B2B With Adam Lieberman

May 6, 2021

Eggs in a Basket

Facilitated by Dina Steinberg

A healthy business does not depend on a single source for success. Rather, it develops a comprehensive network of vendors, customers, and employees.

The farm hand kneels on the barn floor. Slowly and carefully, he nudges the chickens aside and takes their smooth, warm, white eggs and gently nestles them in his woven basket.

Cautiously, the boy makes his way across the farm. So focused is he on the package in his hands that he fails to notice the branches in his path. It’s only when he is sprawled on the ground, dirt and grass clinging to him, eggs spinning madly, rolling and cracking, that he remembers the age-old idiom. Amid the dripping yolks and eggshell shards, he thinks of the phrase “Don’t put all your eggs in one basket” and sighs.

Putting all your eggs in one fiscal basket is known as dependency. If a business relies too heavily on one client, worker, or supplier, the company is extremely vulnerable. If the entity on which the company depends falls through, the business is doomed.

An empty toque

Taste of Italy was a popular restaurant in the city. It had a brick wood-burning oven; high, round, cross-backed tables; and chocolate-brown wood flooring. Red-brick walls, hazy gold lighting, and bronze trimmings added to the warm and cozy ambiance.

Though famous for its stuffed crust pizzas, Taste of Italy also boasted a full café menu from cheesy appetizers to decadent desserts.

Carlos, the head chef, was a creative genius in the kitchen. His famous pizza sauce, a recipe developed over years of cooking, was a secret never shared. He’d slice an onion paper-thin, mince a garlic to near invisibility, and sauté both in sizzling olive oil. Then he would add some carrots and red peppers and lots of plum tomatoes to the pan. Low and slow, he’d let them simmer for hours until they were soft and sweet and caramelized. He’d finish it off with a combination of fresh herbs and some spices measured out in pinches, adding a splash of this and a dash of that, though no one knew exactly what. The result was likely the most aromatic and flavor-rich pizza sauce ever created.

Using a metal ladle, Carlos would lovingly spread the sauce onto soft, puffy dough, grate some fresh white cheese, artfully place basil leaves on top, and slide the pizza into the oven.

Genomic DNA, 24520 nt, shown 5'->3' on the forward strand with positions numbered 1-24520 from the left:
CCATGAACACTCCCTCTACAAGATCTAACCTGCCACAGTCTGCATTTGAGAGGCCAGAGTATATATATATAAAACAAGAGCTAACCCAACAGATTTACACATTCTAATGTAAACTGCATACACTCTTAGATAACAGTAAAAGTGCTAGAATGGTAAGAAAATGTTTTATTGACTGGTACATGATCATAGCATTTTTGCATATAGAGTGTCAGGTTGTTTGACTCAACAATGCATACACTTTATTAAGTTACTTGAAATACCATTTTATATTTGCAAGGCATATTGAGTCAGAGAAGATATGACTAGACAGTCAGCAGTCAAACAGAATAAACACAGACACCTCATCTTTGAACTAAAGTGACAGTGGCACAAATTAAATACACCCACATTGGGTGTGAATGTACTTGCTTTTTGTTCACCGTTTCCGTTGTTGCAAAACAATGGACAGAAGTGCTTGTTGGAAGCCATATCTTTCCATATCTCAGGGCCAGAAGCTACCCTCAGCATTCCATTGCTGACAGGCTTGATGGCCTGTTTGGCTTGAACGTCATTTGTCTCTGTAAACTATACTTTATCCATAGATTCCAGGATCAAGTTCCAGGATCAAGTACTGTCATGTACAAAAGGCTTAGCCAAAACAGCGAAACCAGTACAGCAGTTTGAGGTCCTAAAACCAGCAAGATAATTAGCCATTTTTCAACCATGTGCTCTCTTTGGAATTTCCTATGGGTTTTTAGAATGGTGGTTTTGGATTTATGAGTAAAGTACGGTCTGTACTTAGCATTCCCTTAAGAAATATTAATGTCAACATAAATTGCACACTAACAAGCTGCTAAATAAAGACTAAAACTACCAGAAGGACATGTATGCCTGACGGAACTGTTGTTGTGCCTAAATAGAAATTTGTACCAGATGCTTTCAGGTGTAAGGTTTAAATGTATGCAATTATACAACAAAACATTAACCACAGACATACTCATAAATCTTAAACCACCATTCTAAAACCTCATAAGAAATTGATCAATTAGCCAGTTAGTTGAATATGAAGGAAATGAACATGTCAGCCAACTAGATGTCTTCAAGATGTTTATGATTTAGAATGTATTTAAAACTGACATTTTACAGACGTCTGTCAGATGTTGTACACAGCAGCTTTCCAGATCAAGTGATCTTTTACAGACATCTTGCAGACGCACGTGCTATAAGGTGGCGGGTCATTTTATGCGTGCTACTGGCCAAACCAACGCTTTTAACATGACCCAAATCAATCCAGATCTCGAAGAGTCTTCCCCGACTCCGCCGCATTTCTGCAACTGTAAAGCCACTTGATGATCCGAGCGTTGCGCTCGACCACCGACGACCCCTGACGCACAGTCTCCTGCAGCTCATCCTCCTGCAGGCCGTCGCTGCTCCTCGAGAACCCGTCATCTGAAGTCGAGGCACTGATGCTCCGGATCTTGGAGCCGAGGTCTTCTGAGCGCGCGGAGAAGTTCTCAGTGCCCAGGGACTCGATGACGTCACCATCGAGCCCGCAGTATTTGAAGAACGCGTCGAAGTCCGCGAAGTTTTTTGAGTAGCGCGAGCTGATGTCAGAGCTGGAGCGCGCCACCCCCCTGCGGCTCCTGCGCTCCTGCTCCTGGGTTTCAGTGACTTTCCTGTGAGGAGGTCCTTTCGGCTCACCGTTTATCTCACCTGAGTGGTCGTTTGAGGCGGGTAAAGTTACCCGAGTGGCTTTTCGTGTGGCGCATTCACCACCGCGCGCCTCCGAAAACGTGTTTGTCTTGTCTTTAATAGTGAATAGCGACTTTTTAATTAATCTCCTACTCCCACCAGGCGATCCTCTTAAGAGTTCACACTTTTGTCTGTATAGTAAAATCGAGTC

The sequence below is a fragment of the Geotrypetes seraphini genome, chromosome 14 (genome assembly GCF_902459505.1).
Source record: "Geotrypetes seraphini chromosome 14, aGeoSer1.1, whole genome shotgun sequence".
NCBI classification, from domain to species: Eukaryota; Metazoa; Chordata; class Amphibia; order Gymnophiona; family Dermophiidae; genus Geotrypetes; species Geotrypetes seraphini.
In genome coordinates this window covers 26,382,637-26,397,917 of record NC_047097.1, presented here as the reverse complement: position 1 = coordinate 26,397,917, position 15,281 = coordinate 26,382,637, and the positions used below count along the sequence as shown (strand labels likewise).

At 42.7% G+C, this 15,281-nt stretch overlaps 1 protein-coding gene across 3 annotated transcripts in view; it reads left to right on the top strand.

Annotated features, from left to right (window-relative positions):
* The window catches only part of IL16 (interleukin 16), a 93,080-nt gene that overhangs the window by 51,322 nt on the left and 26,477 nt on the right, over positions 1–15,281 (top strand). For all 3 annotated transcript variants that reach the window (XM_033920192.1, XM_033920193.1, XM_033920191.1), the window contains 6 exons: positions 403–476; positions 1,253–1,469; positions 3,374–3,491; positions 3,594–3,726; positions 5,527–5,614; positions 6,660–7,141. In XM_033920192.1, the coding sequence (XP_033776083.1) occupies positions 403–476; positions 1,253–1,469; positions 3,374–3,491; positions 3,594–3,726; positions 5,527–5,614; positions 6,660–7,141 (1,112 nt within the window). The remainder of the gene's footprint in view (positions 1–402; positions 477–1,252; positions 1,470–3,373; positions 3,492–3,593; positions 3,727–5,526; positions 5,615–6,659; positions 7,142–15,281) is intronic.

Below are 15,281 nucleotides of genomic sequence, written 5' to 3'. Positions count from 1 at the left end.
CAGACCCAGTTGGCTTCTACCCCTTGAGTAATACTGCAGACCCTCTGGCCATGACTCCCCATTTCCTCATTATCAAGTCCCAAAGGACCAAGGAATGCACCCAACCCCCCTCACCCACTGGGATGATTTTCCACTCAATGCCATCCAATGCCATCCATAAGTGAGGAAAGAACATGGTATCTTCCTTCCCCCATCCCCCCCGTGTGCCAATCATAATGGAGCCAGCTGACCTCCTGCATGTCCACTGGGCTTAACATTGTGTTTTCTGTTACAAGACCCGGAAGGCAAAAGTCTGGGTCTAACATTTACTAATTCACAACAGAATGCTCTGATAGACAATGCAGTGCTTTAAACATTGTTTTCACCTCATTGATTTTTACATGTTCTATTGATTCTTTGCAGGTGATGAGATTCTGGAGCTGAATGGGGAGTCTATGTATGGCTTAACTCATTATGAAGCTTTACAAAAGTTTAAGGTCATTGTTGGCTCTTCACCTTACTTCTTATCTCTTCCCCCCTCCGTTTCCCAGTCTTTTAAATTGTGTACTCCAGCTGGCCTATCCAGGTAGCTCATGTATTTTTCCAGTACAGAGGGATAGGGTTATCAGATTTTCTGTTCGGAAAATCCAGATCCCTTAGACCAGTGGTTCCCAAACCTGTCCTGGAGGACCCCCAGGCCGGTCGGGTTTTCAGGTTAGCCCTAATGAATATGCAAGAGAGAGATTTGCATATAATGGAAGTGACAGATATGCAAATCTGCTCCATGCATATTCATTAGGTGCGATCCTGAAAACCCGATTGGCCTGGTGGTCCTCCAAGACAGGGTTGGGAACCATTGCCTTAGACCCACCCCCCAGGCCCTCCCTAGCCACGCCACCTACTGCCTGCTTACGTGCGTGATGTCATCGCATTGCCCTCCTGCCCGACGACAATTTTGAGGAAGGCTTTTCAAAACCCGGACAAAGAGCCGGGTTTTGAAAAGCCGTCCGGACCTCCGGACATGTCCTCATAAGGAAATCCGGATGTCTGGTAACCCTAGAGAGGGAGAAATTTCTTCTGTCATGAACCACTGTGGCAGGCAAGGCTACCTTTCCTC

Of course, there were other staff members. Frank and Barney helped with the cooking. The owner, Mark, was there every day, mostly overseeing things, and his wife, Carol, took care of the bookkeeping. There were three waiters, a janitor, and a maintenance crew.

But Carlos was the cog keeping the whole machine going. He was the guy who knew the recipes, the only one who could make every item on the menu.

And so, the other employees stuck to peeling and plating, supervising and accounting, serving and sweeping and mopping and lightbulb changing.

Taste of Italy was doing great business.

When AJ, the owner of a large local eatery, took notice of Carlos’s skill, he tried to lure the chef to his place. He dangled irresistible offers like double salary plus benefits and lured Carlos in with promises of a state-of-the-art kitchen and top-notch appliances.

The chef was only human. He eventually capitulated and defected to the competitor’s restaurant, leaving Taste of Italy’s staff scrambling to fill the gap he left behind.

Determined to keep the lights on and the kitchen buzzing, they attempted to recreate Carlos’s dishes.

Frank and Barney gave it all they had, and the whole staff worked overtime trying desperately to fill the shoes—or rather, the toque—left empty by Carlos.

But without the head chef, it was just not possible. Some dishes were undercooked, others were charred, and the complaints and unfinished portions rolled through the metal swinging doors into the hot and stress-filled kitchen.

Slowly, the crowds thinned, until only a few loyal regulars visited Taste of Italy.